# Polarization change upon Reflection

• Xyius
In summary: There is no hint of any violation of any physical conservation law here. In fact it is not at all surprising - except possibly at first sight.
Xyius
Hello,

I am trying to determine how an electromagnetic wave changes polarization upon reflection off of an arbitrary object. Here are my confusions in particular.

1. My assumption is that the change in polarization is very much dependent on the geometry of the object, but I don't know the exact mathematical formalism behind it.

2. If the object is a PEC, will polarization be preserved upon reflection independent of geometry?

Xyius said:
Hello,

I am trying to determine how an electromagnetic wave changes polarization upon reflection off of an arbitrary object. Here are my confusions in particular.

1. My assumption is that the change in polarization is very much dependent on the geometry of the object, but I don't know the exact mathematical formalism behind it.

2. If the object is a PEC, will polarization be preserved upon reflection independent of geometry?

I have only a simple view of it which might help slightly, and I have two examples (assume transmitting Horizontal linear polarisation (HP) for illustration):-
1. If we have a rod at an angle to horizontal, then it will have a current induced in it by the component of the field lying along its axis. This current causes radiation polarised in the plane of the rod, and has a vertically polarised field component. The polarisation has been rotated. Complex objects might be studied using antenna analysis techniques.
2. Assume we have a transmitter, plane mirror and receiver all located on a flat table with a wave passing between them. No rotation of polarisation. But if the mirror is raised up so it is not in the plane of the table, and is tilted appropriately, geometry indicates that the reflected wave is now not truly H or V but is rotated. You can also see that an object viewed in the mirror is rotated. This is just geometry, "no physics" involved.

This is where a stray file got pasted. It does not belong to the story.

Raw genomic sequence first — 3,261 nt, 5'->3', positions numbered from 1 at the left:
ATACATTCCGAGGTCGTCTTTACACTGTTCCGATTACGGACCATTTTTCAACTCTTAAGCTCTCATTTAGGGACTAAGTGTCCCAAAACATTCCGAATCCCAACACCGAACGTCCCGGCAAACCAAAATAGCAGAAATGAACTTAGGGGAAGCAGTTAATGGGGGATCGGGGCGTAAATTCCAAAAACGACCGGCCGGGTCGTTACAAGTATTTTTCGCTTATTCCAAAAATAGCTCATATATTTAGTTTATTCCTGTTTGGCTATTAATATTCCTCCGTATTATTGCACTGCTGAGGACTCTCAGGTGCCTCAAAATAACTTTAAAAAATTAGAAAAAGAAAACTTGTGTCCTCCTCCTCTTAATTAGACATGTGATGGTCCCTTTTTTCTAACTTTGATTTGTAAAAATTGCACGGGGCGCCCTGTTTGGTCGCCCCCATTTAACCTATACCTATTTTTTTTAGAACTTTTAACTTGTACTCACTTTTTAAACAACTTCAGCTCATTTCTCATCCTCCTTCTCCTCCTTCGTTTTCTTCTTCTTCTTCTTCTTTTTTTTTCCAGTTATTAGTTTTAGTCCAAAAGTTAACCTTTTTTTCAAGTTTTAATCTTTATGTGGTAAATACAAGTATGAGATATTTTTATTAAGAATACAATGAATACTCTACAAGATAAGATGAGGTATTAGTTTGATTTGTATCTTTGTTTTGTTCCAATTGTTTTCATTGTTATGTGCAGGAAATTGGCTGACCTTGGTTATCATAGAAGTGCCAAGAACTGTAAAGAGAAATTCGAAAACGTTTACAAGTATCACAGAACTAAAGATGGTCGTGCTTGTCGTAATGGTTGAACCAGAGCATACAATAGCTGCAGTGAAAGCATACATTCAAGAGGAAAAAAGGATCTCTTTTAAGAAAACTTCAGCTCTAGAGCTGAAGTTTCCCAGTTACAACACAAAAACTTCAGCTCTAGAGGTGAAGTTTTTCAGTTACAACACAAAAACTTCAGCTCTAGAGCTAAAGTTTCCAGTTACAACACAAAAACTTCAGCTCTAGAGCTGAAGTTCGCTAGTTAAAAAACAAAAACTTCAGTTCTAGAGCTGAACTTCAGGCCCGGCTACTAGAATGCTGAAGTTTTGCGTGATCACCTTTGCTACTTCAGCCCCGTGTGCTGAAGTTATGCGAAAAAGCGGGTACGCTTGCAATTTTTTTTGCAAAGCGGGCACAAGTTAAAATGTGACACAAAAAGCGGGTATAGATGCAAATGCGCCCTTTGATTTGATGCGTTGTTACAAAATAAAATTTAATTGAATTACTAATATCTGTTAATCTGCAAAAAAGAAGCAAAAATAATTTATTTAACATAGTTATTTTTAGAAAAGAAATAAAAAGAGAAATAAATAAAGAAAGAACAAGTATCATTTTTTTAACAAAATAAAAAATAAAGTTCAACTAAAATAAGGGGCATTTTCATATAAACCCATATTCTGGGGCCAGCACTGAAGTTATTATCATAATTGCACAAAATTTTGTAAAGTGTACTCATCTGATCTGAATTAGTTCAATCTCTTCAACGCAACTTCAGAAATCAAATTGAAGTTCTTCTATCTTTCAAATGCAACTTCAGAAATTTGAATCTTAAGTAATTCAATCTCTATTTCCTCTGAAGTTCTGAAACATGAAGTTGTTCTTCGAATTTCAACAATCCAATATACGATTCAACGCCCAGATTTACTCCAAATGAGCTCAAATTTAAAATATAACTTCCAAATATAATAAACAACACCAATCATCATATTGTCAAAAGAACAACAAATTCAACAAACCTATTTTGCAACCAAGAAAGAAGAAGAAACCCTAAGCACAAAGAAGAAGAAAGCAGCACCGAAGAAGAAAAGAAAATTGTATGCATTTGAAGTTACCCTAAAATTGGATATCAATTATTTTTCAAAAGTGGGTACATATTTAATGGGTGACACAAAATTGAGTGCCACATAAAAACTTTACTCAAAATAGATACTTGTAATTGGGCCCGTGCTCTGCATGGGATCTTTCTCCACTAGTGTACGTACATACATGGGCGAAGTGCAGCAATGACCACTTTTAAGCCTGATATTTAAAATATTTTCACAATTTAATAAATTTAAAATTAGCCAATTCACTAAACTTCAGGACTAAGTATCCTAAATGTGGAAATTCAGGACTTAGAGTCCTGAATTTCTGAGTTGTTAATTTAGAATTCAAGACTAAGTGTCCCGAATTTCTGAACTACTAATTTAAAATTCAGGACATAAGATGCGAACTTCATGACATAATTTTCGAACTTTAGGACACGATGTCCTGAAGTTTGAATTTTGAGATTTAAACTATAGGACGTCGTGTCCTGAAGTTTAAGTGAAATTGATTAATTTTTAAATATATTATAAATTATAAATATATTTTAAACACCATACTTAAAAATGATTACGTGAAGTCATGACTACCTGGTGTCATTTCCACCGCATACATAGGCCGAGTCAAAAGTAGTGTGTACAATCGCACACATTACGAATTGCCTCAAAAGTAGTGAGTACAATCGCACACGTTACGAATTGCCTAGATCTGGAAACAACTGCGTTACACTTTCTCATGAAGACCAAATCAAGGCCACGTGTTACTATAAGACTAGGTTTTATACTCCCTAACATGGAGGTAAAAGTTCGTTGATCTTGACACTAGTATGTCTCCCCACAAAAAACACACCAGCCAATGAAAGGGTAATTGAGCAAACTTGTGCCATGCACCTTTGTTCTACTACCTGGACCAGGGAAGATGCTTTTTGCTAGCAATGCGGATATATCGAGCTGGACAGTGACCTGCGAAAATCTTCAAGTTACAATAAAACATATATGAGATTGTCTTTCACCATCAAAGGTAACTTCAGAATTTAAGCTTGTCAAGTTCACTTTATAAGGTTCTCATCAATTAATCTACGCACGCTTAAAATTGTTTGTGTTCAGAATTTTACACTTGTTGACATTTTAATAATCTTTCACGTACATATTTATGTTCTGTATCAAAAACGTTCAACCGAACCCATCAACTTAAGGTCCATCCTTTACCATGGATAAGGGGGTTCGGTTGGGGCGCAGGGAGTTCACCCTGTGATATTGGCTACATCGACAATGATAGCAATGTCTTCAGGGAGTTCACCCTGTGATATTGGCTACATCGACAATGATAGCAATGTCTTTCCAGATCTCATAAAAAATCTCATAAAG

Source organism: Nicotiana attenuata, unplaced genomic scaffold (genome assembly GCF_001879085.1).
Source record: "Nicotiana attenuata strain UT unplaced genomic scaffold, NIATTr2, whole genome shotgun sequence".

tech99 said:
This is just geometry, "no physics" involved.
Yes. That's the bottom line. There is no hint of any violation of any physical conservation law here. In fact it is not at all surprising - except possibly at first sight.

## 1. How does polarization change upon reflection?

When unpolarized light is reflected off of a non-metallic surface, the reflected light becomes partially polarized. The degree of polarization depends on the angle of incidence and the properties of the surface.

## 2. Why does polarization change upon reflection?

When light is reflected, the electric field of the incident light interacts with the electrons in the reflecting surface. This interaction causes the electric field to be oriented in a specific direction, resulting in a change in polarization.

## 3. Is the polarization change the same for all types of surfaces?

No, the polarization change upon reflection varies depending on the properties of the surface. For example, a smooth, flat surface will result in a different degree of polarization change compared to a rough, uneven surface.

## 4. Can the polarization change upon reflection be controlled?

Yes, the polarization change can be controlled by adjusting the angle of incidence or by using a polarizing filter. By manipulating these factors, the degree of polarization change can be altered.

## 5. What are some applications of polarization change upon reflection?

Polarization change upon reflection is used in various applications, such as polarized sunglasses, LCD screens, and polarizing microscopes. It is also important in understanding the behavior of light in different environments, such as underwater or in outer space.

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